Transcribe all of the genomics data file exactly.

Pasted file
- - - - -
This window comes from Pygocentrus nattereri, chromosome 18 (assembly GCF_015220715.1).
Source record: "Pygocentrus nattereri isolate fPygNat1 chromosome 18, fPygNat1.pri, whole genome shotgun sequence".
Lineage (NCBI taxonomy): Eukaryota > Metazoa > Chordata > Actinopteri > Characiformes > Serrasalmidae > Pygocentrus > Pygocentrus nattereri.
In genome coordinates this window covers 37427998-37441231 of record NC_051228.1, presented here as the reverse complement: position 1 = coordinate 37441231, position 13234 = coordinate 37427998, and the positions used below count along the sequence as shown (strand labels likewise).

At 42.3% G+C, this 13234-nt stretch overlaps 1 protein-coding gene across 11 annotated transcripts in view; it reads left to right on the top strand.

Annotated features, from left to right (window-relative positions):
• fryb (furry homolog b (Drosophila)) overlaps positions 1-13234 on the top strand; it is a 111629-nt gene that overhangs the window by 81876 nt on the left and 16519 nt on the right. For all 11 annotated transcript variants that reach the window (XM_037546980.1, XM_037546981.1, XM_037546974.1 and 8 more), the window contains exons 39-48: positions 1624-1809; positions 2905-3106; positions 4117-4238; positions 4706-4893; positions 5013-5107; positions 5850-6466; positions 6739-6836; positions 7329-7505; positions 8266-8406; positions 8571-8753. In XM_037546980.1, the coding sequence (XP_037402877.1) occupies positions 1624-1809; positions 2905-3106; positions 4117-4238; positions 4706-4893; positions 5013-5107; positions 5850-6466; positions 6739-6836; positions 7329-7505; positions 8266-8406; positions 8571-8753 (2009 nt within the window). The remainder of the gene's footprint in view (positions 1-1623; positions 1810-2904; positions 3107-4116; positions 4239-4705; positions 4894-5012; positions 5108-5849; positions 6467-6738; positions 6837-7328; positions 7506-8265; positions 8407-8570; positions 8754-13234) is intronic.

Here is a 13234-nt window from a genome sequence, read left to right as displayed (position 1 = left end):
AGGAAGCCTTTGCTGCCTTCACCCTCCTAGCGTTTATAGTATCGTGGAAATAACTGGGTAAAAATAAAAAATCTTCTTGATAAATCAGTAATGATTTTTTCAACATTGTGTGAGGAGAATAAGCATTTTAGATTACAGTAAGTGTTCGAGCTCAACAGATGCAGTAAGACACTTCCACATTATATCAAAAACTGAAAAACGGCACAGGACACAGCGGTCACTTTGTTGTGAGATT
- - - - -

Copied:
This window comes from Pygocentrus nattereri, chromosome 18 (assembly GCF_015220715.1).
Source record: "Pygocentrus nattereri isolate fPygNat1 chromosome 18, fPygNat1.pri, whole genome shotgun sequence".
Lineage (NCBI taxonomy): Eukaryota > Metazoa > Chordata > Actinopteri > Characiformes > Serrasalmidae > Pygocentrus > Pygocentrus nattereri.
In genome coordinates this window covers 37427998-37441231 of record NC_051228.1, presented here as the reverse complement: position 1 = coordinate 37441231, position 13234 = coordinate 37427998, and the positions used below count along the sequence as shown (strand labels likewise).

At 42.3% G+C, this 13234-nt stretch overlaps 1 protein-coding gene across 11 annotated transcripts in view; it reads left to right on the top strand.

Annotated features, from left to right (window-relative positions):
• fryb (furry homolog b (Drosophila)) overlaps positions 1-13234 on the top strand; it is a 111629-nt gene that overhangs the window by 81876 nt on the left and 16519 nt on the right. For all 11 annotated transcript variants that reach the window (XM_037546980.1, XM_037546981.1, XM_037546974.1 and 8 more), the window contains exons 39-48: positions 1624-1809; positions 2905-3106; positions 4117-4238; positions 4706-4893; positions 5013-5107; positions 5850-6466; positions 6739-6836; positions 7329-7505; positions 8266-8406; positions 8571-8753. In XM_037546980.1, the coding sequence (XP_037402877.1) occupies positions 1624-1809; positions 2905-3106; positions 4117-4238; positions 4706-4893; positions 5013-5107; positions 5850-6466; positions 6739-6836; positions 7329-7505; positions 8266-8406; positions 8571-8753 (2009 nt within the window). The remainder of the gene's footprint in view (positions 1-1623; positions 1810-2904; positions 3107-4116; positions 4239-4705; positions 4894-5012; positions 5108-5849; positions 6467-6738; positions 6837-7328; positions 7506-8265; positions 8407-8570; positions 8754-13234) is intronic.

Here is a 13234-nt window from a genome sequence, read left to right as displayed (position 1 = left end):
AGGAAGCCTTTGCTGCCTTCACCCTCCTAGCGTTTATAGTATCGTGGAAATAACTGGGTAAAAATAAAAAATCTTCTTGATAAATCAGTAATGATTTTTTCAACATTGTGTGAGGAGAATAAGCATTTTAGATTACAGTAAGTGTTCGAGCTCAACAGATGCAGTAAGACACTTCCACATTATATCAAAAACTGAAAAACGGCACAGGACACAGCGGTCACTTTGTTGTGAGATT